Next stop was the best preserved site, as well as the park headquarters. This one is known as San Jose, and is also an active church (as are all the missions except the Alamo). The outer wall is lined with quarters for the mission's Indians, and the corner bastions are still there. The church itself is also impressive:
Next stop was one of the two southernmost missions, San Juan Capistrano. This mission's plaster had been restored and whitewashed; its bell tower reminds one of a similarly-named mission in another part of the country:
Last stop was Mission Espada, the most exposed site.
Here, the gift shop is run by the parish, and Sandra picked up a pineapple ice-on-a-stick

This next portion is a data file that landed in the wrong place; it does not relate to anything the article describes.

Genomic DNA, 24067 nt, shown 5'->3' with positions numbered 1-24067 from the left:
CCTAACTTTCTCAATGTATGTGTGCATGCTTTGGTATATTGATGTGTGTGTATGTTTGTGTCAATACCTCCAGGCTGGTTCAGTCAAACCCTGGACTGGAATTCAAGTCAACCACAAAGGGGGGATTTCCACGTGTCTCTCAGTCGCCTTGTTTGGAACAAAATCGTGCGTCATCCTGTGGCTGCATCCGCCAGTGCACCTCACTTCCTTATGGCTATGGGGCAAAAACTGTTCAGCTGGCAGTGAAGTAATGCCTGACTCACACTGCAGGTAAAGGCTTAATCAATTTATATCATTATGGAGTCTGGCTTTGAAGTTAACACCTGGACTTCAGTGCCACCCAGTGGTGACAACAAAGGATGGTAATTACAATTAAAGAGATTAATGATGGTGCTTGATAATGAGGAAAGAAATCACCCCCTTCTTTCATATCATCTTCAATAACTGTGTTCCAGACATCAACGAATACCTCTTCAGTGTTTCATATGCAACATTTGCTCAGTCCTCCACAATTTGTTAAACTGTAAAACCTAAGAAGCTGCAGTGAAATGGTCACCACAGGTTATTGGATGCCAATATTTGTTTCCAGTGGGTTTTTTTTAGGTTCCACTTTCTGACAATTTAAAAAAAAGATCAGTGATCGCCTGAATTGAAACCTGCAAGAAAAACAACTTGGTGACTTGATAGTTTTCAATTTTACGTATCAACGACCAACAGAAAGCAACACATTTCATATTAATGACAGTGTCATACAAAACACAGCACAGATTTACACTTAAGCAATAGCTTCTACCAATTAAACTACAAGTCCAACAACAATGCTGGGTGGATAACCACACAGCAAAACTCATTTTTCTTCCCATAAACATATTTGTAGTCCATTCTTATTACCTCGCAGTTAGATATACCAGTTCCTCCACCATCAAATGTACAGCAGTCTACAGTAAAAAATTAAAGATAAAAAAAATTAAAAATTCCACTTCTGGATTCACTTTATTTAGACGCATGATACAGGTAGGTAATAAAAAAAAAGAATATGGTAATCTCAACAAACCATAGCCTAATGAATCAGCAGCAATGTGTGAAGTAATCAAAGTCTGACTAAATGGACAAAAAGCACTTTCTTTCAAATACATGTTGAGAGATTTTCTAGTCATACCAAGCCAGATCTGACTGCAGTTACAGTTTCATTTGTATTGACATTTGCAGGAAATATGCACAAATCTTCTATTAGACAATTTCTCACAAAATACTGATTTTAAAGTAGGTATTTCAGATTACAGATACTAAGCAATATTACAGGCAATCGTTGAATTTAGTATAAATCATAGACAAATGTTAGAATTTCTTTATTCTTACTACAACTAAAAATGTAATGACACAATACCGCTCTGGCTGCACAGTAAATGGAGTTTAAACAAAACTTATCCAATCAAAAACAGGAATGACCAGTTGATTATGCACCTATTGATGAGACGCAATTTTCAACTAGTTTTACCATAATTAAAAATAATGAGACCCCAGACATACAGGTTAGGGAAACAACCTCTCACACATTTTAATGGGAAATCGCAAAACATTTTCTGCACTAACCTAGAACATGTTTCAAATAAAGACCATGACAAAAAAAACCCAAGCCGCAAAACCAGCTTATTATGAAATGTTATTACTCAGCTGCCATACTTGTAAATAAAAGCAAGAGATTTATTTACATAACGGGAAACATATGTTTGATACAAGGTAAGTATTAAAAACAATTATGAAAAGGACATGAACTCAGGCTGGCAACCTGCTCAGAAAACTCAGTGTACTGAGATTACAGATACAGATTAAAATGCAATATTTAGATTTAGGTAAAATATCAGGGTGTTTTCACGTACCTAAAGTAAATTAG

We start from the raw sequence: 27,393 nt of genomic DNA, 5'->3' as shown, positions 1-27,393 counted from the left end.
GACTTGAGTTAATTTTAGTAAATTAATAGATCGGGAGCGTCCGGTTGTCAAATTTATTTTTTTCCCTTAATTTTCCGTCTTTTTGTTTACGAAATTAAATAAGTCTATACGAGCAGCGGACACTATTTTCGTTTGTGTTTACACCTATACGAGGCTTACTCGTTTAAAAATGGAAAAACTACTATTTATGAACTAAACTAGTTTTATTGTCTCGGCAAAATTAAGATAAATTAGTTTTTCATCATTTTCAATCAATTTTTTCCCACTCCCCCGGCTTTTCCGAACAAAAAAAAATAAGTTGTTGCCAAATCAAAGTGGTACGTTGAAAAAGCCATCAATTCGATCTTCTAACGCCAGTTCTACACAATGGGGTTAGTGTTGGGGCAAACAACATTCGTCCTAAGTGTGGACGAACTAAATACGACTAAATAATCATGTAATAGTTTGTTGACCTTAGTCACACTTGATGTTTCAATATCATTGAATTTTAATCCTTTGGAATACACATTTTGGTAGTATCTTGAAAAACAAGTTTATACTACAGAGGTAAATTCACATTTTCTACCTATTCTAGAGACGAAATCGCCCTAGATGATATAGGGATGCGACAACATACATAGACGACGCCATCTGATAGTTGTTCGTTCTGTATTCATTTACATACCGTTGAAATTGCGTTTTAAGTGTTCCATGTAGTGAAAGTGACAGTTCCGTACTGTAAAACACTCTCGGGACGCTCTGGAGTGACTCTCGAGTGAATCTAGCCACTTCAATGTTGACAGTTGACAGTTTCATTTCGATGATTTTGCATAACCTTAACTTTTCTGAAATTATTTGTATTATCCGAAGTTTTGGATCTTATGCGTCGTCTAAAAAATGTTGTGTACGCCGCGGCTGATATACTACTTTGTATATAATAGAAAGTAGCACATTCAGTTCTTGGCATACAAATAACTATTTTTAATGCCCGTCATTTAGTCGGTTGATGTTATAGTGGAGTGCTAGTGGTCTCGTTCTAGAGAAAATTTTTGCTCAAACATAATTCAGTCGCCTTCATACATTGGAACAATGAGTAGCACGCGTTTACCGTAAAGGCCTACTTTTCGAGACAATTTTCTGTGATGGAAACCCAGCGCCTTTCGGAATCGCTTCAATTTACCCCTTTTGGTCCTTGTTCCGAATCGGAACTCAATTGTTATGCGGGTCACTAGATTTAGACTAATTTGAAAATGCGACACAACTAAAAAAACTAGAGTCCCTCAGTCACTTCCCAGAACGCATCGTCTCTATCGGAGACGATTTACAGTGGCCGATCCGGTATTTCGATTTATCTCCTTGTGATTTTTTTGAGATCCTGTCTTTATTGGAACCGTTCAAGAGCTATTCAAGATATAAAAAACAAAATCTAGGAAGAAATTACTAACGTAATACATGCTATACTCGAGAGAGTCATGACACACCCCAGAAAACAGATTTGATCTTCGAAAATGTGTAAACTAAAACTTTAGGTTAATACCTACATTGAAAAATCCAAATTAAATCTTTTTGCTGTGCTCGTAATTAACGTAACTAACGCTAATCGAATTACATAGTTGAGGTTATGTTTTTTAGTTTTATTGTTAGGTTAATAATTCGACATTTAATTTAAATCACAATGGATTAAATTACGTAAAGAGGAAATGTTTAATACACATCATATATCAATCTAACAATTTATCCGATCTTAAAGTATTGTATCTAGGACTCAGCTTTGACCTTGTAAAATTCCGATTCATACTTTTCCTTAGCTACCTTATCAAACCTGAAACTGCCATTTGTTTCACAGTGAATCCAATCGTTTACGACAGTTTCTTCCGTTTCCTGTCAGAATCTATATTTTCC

We had a BBQ lunch at Bill Miller's BBQ - food was OK, bought they didn't supply any extra sauce at the table. Won't go back there again. Then we finally got to experience an urban traffic jam - construction reduced multiple lanes to a single lane, and we couldn't find anything telling how to get to US 90 once we got out of the jam. A guess and a map sent us the right way, and we were soon running 75mph along a 6/4/finally 2 lane hiway.
As we got away from the big city, we quicklyfound ourselves in the sort of country you see on hunting TV shows. Every ranch, it seemed, advertised quail & deer, with some pushing hogs as well. Got to our HIE about 3:20, washed clothes, had supper at a BBQ place within walking distance.
For the day 176 miles, 1767 for the trip. Tomorrowit's US-90 west past Langtry, Alpine, Marfa (hope that cafe is open) and on to Van Horn.